The Blaylock Clockmakers
The bridge over the River Esk at Longtown
The reader should note that I have continued with the same numbering system in brackets as used by Dr. Penfold to identify clockmakers of the same name. In his book "The Clockmakers of Cumberland" Dr. Penfold suggests that John (1) was the son of John Blacklock of Caldewgate, Carlisle. More recent research by myself does not support this theory and shown below is my interpretation of the history of this family.
John (1) Blaylock 1736 to 1803.
The Blaylock clockmaking business was founded by John Blaylock, the son of Edward and Jenetta Blacklock (née Coltherd). He was born in the year 1736 at a hamlet called Hunters Holm in the parish of Arthuret and in 1753 he was apprenticed to Archibald Lawrie of Carlisle for a period of seven years, premium £10. The spelling of the family name is Blacklock in the early records but all the clocks I have seen are signed Blaylock. Edward Blacklock, the father of John (1) was buried in 1803 as Edward Blaylock so it would seem the change in spelling was applied to other members of the family.
On the 14th February 1767, John (1) married Hannah Liddell of Burgh by Sands at the parish church of St. Mary, Carlisle.
It is assumed that on completion of his apprenticeship, John (1) continued in the employment of Archibald Lawrie as a journeyman clockmaker, until he set up his own business in Longtown in 1768. Longtown is in the parish of Arthuret and so when he set up his business in Longtown he was in fact returning to the parish of his birth with his father and family living close by.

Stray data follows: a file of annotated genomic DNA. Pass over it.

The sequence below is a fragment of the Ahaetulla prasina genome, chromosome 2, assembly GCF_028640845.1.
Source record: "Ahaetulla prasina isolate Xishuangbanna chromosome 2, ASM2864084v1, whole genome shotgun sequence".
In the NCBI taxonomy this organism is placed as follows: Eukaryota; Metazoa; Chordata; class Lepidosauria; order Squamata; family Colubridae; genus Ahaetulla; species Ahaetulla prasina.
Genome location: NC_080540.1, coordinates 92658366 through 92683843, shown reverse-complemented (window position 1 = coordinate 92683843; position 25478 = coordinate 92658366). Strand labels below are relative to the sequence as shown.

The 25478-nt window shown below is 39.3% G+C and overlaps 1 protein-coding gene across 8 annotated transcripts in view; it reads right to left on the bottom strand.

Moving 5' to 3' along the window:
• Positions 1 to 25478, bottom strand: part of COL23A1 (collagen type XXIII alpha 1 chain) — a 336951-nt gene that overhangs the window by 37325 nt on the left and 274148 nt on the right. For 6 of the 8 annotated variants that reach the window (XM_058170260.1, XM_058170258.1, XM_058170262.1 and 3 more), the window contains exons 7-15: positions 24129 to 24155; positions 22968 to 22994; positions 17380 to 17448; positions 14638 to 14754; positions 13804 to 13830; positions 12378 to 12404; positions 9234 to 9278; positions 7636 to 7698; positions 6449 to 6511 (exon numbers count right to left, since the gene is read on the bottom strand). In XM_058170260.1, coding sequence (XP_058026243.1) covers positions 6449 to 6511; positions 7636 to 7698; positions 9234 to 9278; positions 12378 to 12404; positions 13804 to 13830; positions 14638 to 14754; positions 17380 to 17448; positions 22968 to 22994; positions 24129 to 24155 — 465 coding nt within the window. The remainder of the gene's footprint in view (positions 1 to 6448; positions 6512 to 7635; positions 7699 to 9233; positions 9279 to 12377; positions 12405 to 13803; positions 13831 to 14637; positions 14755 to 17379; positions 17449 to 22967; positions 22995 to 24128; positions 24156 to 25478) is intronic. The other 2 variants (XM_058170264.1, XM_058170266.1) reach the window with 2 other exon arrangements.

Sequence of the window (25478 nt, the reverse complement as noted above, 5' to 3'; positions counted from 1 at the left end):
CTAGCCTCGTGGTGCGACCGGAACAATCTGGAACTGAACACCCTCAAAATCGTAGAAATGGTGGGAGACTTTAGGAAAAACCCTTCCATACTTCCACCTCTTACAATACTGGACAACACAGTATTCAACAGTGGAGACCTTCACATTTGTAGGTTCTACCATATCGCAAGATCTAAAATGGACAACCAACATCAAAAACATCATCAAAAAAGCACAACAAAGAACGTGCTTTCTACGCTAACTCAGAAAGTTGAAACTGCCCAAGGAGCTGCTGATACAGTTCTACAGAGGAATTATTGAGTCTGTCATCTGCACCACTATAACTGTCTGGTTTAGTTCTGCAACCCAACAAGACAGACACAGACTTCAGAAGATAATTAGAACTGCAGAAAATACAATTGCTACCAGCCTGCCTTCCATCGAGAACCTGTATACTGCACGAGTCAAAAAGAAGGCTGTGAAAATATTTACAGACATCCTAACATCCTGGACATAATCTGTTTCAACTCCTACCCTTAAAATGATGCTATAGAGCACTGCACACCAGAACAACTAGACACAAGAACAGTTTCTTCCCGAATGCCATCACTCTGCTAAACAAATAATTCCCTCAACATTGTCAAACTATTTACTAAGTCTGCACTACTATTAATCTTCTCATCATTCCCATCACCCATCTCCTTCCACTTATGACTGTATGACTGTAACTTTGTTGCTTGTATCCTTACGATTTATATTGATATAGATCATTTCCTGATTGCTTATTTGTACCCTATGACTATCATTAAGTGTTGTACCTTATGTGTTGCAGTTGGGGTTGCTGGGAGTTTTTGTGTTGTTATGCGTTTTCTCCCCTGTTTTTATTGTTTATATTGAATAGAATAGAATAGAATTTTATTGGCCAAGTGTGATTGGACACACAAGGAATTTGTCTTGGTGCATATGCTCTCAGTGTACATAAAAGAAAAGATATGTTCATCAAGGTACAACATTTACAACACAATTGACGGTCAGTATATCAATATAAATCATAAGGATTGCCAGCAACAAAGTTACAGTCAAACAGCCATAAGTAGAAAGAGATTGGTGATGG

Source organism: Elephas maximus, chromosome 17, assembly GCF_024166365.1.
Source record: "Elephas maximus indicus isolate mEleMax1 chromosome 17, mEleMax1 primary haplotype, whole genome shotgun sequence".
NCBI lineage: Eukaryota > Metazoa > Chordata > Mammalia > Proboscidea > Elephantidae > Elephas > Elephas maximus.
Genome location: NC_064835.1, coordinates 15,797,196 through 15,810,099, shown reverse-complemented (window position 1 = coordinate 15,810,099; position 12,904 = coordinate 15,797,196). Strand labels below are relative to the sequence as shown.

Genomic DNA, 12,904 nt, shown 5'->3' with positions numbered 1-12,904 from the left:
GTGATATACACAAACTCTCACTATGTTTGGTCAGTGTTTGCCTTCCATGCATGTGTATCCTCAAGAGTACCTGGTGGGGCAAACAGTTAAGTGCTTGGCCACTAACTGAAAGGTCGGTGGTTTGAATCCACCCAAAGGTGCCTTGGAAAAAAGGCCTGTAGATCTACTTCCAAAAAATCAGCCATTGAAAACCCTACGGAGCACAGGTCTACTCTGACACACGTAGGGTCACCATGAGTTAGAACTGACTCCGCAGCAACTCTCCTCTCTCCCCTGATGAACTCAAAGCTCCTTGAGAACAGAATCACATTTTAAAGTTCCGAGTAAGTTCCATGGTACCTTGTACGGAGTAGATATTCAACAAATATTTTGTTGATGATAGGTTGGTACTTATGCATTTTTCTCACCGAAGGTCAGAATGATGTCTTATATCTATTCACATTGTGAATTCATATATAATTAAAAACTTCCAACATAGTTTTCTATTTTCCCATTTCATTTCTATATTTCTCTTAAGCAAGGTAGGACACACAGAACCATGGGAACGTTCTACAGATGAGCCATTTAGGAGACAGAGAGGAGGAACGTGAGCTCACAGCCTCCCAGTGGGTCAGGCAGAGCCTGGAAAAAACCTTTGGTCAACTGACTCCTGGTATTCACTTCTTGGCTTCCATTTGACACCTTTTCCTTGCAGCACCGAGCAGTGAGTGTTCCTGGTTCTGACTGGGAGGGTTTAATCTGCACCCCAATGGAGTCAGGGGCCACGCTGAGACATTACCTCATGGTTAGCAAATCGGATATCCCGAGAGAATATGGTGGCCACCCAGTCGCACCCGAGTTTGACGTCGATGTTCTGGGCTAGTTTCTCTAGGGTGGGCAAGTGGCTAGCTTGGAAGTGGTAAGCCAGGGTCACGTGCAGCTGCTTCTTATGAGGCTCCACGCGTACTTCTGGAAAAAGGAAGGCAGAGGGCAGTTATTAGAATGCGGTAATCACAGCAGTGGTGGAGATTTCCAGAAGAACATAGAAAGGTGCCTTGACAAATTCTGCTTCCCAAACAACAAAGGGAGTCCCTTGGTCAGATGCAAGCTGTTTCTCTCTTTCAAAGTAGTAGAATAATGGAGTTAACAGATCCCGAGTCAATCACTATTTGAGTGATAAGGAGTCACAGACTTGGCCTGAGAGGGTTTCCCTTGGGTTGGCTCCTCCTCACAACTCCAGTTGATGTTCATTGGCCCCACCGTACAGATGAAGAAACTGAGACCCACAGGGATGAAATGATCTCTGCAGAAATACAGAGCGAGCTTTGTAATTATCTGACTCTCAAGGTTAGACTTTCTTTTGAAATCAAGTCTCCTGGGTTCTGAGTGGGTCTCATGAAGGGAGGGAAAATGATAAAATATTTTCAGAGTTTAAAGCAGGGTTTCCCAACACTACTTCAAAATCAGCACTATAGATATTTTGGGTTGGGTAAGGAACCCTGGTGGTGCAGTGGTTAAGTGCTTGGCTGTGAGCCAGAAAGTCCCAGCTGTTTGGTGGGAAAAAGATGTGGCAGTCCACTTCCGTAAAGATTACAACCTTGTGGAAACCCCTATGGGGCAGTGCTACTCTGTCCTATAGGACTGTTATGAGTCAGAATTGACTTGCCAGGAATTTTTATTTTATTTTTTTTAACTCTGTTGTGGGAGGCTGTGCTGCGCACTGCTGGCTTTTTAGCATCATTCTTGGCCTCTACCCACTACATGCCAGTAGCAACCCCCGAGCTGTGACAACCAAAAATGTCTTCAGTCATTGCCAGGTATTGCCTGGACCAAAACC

The location of the clockmaking workshop in Longtown has not been identified but the following description of the premises is given in the will of John (1) proved 18th February 1804:
"I give and Bequeath unto my son John my House adjoining to Mozes Grave (Musgrave?) on the South with one half of the Backyard which belongs now in common to my two Dwelling Houses, together with a Row of Office Houses ranging betwixt William Corry Premises And the House that I now occupy. In the next place I give and bequeath to my Son William my Dwelling House adjoining to Mrs Mary Graham on the South together with an equal share of the Backyard already mentioned in common to both my said Dwelling Houses and the Barn at the Bottom of the said yard fronting North & South. The Gateway I leave share and share alike to my before mentioned sons. And be it hereby remembered that the property hereby devised to my Sons John & William is to be subject to the payment of one third of its yearly value by each of my Sons in respectively to my beloved wife Hannah Blaylock during her natural life".
John (1) died on 27th June 1803 and he was buried in the churchyard of St. Michael and All Angels' Longtown in the parish of Arthuret.
John (1) seems to have made only longcase clocks mostly with brass dials. Only one painted dial clock bearing his signature is known to me. Painted dials were first produced in Birmingham in 1772 and it is considered that by 1785 most clockmakers had adopted this new type of dial. This does not appear to have happened with John (1) based on the clocks I have seen over some twenty years. When the two sons of John (1) took over the family business in 1803 there was an immediate changeover to clocks with painted dials and quite a number are known signed "J. & W. Blaylock Longtown".
The chart below summarises the known dial signatures of their Longtown clocks.
Dial signature Period of making Made by Type of dial John Blaylock, Longtown 1768 to c. 1795 John (1) Brass Jno. Blaylock, Longtown 1768 to c. 1795 John (1) Brass J. Blaylock, Longtown 1768 to c. 1795 John (1) Brass Jno. Blaylock, Long Town 1785 John (1) Painted Blaylock, Longtown c. 1795 to 1803 John (1&2) and William (1) Brass J. & W. Blaylock, Longtown 1803 to 1818 John (2) and William (1) Painted
John (2) Blaylock 1774 to 1821 and William (1) Blaylock 1777 to 1832